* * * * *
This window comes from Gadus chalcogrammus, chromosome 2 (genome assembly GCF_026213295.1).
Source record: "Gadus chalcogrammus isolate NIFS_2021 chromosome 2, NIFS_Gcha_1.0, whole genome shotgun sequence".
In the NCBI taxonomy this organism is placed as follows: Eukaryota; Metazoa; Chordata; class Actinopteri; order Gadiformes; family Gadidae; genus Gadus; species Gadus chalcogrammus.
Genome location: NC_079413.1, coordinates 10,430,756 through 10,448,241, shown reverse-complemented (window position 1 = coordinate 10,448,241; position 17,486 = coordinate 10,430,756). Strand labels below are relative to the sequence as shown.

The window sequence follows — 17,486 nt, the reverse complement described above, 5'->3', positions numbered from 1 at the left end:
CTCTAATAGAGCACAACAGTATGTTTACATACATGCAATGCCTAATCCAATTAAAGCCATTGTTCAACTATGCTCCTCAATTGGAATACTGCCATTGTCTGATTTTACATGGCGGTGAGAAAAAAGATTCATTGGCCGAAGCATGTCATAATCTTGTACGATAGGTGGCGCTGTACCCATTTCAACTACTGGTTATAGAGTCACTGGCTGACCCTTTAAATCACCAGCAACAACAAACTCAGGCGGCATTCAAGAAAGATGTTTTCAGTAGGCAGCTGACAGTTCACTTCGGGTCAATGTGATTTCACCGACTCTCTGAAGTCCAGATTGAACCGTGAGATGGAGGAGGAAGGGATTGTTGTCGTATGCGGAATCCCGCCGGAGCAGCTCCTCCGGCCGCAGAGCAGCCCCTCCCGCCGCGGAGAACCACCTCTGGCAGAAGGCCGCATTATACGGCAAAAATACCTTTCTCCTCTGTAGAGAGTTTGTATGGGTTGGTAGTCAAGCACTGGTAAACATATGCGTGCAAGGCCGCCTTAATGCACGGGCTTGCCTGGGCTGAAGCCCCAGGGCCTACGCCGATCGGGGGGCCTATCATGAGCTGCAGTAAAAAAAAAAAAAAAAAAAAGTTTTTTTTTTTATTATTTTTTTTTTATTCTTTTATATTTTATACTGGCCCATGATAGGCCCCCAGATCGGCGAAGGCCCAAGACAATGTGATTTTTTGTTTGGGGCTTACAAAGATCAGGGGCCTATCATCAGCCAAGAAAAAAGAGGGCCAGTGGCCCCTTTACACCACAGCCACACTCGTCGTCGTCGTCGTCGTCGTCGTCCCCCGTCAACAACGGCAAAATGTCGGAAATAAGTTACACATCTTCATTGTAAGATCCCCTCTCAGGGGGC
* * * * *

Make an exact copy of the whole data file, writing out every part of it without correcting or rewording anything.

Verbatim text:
This window comes from Gadus chalcogrammus, chromosome 2 (genome assembly GCF_026213295.1).
Source record: "Gadus chalcogrammus isolate NIFS_2021 chromosome 2, NIFS_Gcha_1.0, whole genome shotgun sequence".
In the NCBI taxonomy this organism is placed as follows: Eukaryota; Metazoa; Chordata; class Actinopteri; order Gadiformes; family Gadidae; genus Gadus; species Gadus chalcogrammus.
Genome location: NC_079413.1, coordinates 10,430,756 through 10,448,241, shown reverse-complemented (window position 1 = coordinate 10,448,241; position 17,486 = coordinate 10,430,756). Strand labels below are relative to the sequence as shown.

The window sequence follows — 17,486 nt, the reverse complement described above, 5'->3', positions numbered from 1 at the left end:
CTCTAATAGAGCACAACAGTATGTTTACATACATGCAATGCCTAATCCAATTAAAGCCATTGTTCAACTATGCTCCTCAATTGGAATACTGCCATTGTCTGATTTTACATGGCGGTGAGAAAAAAGATTCATTGGCCGAAGCATGTCATAATCTTGTACGATAGGTGGCGCTGTACCCATTTCAACTACTGGTTATAGAGTCACTGGCTGACCCTTTAAATCACCAGCAACAACAAACTCAGGCGGCATTCAAGAAAGATGTTTTCAGTAGGCAGCTGACAGTTCACTTCGGGTCAATGTGATTTCACCGACTCTCTGAAGTCCAGATTGAACCGTGAGATGGAGGAGGAAGGGATTGTTGTCGTATGCGGAATCCCGCCGGAGCAGCTCCTCCGGCCGCAGAGCAGCCCCTCCCGCCGCGGAGAACCACCTCTGGCAGAAGGCCGCATTATACGGCAAAAATACCTTTCTCCTCTGTAGAGAGTTTGTATGGGTTGGTAGTCAAGCACTGGTAAACATATGCGTGCAAGGCCGCCTTAATGCACGGGCTTGCCTGGGCTGAAGCCCCAGGGCCTACGCCGATCGGGGGGCCTATCATGAGCTGCAGTAAAAAAAAAAAAAAAAAAAAGTTTTTTTTTTTATTATTTTTTTTTTATTCTTTTATATTTTATACTGGCCCATGATAGGCCCCCAGATCGGCGAAGGCCCAAGACAATGTGATTTTTTGTTTGGGGCTTACAAAGATCAGGGGCCTATCATCAGCCAAGAAAAAAGAGGGCCAGTGGCCCCTTTACACCACAGCCACACTCGTCGTCGTCGTCGTCGTCGTCGTCCCCCGTCAACAACGGCAAAATGTCGGAAATAAGTTACACATCTTCATTGTAAGATCCCCTCTCAGGGGGC